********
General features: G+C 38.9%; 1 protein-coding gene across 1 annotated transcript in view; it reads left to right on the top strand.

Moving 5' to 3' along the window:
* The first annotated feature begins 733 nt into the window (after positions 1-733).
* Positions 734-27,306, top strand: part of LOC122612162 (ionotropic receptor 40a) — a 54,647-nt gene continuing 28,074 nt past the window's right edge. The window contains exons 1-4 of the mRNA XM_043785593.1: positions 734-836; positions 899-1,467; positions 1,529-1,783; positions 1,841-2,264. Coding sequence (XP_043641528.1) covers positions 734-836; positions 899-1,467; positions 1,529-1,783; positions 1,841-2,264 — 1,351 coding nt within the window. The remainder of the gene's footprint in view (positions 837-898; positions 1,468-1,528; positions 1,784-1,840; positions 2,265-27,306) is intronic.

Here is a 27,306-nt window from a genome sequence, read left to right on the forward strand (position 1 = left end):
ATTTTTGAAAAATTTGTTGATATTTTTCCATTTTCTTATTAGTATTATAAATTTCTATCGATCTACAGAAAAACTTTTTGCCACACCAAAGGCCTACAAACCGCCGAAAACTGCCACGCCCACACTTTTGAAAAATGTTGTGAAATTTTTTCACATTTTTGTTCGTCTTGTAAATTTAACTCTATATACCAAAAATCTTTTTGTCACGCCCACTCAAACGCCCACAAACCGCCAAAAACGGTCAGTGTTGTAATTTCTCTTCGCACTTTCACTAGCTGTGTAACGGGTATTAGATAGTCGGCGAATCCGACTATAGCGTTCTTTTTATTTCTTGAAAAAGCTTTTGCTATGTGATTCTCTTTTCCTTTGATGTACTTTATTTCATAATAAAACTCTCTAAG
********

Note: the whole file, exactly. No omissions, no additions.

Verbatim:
General features: G+C 38.9%; 1 protein-coding gene across 1 annotated transcript in view; it reads left to right on the top strand.

Moving 5' to 3' along the window:
* The first annotated feature begins 733 nt into the window (after positions 1-733).
* Positions 734-27,306, top strand: part of LOC122612162 (ionotropic receptor 40a) — a 54,647-nt gene continuing 28,074 nt past the window's right edge. The window contains exons 1-4 of the mRNA XM_043785593.1: positions 734-836; positions 899-1,467; positions 1,529-1,783; positions 1,841-2,264. Coding sequence (XP_043641528.1) covers positions 734-836; positions 899-1,467; positions 1,529-1,783; positions 1,841-2,264 — 1,351 coding nt within the window. The remainder of the gene's footprint in view (positions 837-898; positions 1,468-1,528; positions 1,784-1,840; positions 2,265-27,306) is intronic.

Here is a 27,306-nt window from a genome sequence, read left to right on the forward strand (position 1 = left end):
ATTTTTGAAAAATTTGTTGATATTTTTCCATTTTCTTATTAGTATTATAAATTTCTATCGATCTACAGAAAAACTTTTTGCCACACCAAAGGCCTACAAACCGCCGAAAACTGCCACGCCCACACTTTTGAAAAATGTTGTGAAATTTTTTCACATTTTTGTTCGTCTTGTAAATTTAACTCTATATACCAAAAATCTTTTTGTCACGCCCACTCAAACGCCCACAAACCGCCAAAAACGGTCAGTGTTGTAATTTCTCTTCGCACTTTCACTAGCTGTGTAACGGGTATTAGATAGTCGGCGAATCCGACTATAGCGTTCTTTTTATTTCTTGAAAAAGCTTTTGCTATGTGATTCTCTTTTCCTTTGATGTACTTTATTTCATAATAAAACTCTCTAAG